During the past several years, much has been written about a preparation called platelet-rich plasma (PRP) and its potential effectiveness in the treatment of injuries. Many famous athletes — Tiger Woods, tennis star Rafael Nadal, and several others — have received PRP for various problems, such as sprained knees and chronic tendon injuries. These types of conditions have typically been treated with medications, physical therapy, or even surgery. Some athletes have credited PRP with their being able to return more quickly to competition.
Laboratory studies have shown that the increased concentration of growth factors in PRP can potentially speed up the healing process. To speed healing, the injury site is treated with the PRP preparation. This can be done in one of two ways:
- PRP can be carefully injected into the injured area. For example, in Achilles tendonitis, a condition commonly seen in runners and tennis players, the heel cord can become swollen, inflamed, and painful. A mixture of PRP and local anesthetic can be injected directly into this inflamed tissue. Afterwards, the pain at the area of injection may actually increase for the first week or two, and it may be several weeks before the patient feels a beneficial effect.
- PRP may also be used to improve healing after surgery for some injuries. For example, an athlete with a completely torn heel cord may require surgery to repair the tendon. Healing of the torn tendon can possibly be improved by treating the injured area with PRP during surgery. This is done by preparing the PRP in a special way that allows it to actually be stitched into torn tissues.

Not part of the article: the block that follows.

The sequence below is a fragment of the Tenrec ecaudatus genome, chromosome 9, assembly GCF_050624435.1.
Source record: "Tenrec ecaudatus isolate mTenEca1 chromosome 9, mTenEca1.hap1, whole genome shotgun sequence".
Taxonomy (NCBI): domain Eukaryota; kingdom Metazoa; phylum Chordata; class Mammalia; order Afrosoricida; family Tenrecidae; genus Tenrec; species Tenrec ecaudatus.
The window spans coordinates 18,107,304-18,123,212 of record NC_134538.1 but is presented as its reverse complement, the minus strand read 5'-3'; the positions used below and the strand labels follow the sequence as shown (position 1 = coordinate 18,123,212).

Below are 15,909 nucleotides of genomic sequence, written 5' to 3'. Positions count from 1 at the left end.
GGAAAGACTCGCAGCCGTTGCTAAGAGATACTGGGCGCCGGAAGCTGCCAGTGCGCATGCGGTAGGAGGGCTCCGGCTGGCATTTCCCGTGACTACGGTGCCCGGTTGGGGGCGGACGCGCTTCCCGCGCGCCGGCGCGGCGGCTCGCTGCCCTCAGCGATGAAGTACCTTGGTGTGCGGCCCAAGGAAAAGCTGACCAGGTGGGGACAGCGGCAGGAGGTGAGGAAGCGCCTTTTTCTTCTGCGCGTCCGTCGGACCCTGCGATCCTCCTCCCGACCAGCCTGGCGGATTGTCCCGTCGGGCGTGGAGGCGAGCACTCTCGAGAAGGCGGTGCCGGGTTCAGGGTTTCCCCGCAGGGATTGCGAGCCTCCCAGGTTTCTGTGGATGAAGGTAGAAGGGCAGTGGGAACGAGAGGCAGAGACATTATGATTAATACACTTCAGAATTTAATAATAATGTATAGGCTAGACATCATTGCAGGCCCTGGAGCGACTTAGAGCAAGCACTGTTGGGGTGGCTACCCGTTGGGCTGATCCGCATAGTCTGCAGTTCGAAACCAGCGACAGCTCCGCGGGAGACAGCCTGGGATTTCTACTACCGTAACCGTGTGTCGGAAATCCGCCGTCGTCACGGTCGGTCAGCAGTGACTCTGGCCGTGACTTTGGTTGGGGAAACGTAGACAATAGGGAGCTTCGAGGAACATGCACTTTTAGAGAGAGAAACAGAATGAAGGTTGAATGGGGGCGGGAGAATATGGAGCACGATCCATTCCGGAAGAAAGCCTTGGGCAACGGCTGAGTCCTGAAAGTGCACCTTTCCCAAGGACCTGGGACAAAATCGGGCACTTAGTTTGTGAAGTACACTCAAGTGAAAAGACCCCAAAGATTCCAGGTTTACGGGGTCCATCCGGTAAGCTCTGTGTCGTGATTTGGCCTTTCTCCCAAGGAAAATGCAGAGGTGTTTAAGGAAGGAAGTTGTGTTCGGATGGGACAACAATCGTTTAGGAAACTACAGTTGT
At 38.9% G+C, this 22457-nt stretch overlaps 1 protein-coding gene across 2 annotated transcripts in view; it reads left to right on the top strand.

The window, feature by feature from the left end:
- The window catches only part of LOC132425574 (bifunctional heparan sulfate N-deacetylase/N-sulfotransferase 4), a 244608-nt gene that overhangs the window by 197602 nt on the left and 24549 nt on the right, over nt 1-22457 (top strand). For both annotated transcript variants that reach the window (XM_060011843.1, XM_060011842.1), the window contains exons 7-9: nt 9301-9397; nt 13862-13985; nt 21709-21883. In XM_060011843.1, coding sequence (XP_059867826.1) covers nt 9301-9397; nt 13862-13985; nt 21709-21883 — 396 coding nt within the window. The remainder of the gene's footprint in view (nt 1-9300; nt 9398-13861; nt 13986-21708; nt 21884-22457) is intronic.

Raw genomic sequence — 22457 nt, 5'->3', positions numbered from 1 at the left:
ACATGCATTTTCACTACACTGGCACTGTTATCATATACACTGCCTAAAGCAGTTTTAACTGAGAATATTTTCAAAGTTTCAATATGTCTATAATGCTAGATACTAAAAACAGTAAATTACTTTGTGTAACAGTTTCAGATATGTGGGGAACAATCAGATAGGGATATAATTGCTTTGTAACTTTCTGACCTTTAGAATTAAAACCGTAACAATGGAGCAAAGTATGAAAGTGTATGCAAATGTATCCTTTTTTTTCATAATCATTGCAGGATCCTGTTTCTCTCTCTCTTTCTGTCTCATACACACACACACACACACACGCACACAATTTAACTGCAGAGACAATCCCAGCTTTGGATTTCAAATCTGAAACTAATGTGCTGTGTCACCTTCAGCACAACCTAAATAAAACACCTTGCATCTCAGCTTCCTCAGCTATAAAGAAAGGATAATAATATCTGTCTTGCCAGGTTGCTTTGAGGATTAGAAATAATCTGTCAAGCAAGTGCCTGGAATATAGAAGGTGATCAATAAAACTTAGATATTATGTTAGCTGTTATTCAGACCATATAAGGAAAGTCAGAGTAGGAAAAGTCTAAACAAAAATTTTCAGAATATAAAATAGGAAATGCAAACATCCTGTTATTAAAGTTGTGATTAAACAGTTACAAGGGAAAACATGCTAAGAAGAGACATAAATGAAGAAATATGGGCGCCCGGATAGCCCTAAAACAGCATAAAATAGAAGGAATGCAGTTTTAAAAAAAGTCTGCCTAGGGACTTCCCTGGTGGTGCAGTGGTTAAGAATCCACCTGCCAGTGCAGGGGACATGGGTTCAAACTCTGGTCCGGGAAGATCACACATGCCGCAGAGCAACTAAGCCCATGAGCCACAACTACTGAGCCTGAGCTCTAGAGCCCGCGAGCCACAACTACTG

The best treatment option for your specific injury will be determined after a thorough office examination. If you are tired of hurting, call today for an appointment to see if you are a candidate for this non-surgical treatment.
WHAT ARE PLATELETS-WHAT IS PRP ?
Platelets are an important part of the blood and are involved in wound healing and clot formation. They contain natural growth factors such as platelet derived growth factor (PDGF), insulin like growth factor (IGF), vascular endothelial growth factor (VEGF), platelet derived angiogenic factor (PDAF), and transforming growth factor beta (TGF-ß). They also contain other substances that are important for wound healing, such as fibronectin.
Platelet rich plasma (PRP) is sometimes referred to as autologous platelet gel, plasma rich in growth factors (PRGF), or platelet concentrate (PC). PRP is created by collecting a patient’s blood and centrifuging it at varying speeds for around 12 minutes in order to separate it into three fractions: platelet poor plasma (PPP), (platelet rich plasma (PRP), and red blood cells.
A platelet activator (agonist) is then added to the PRP, typically in the form of bovine (cow) thrombin and 10% calcium chloride. This activates the clotting cascade and produces a platelet gel with a platelet concentration around 3-10 times that of ordinary plasma (Wang & Avila, 2007).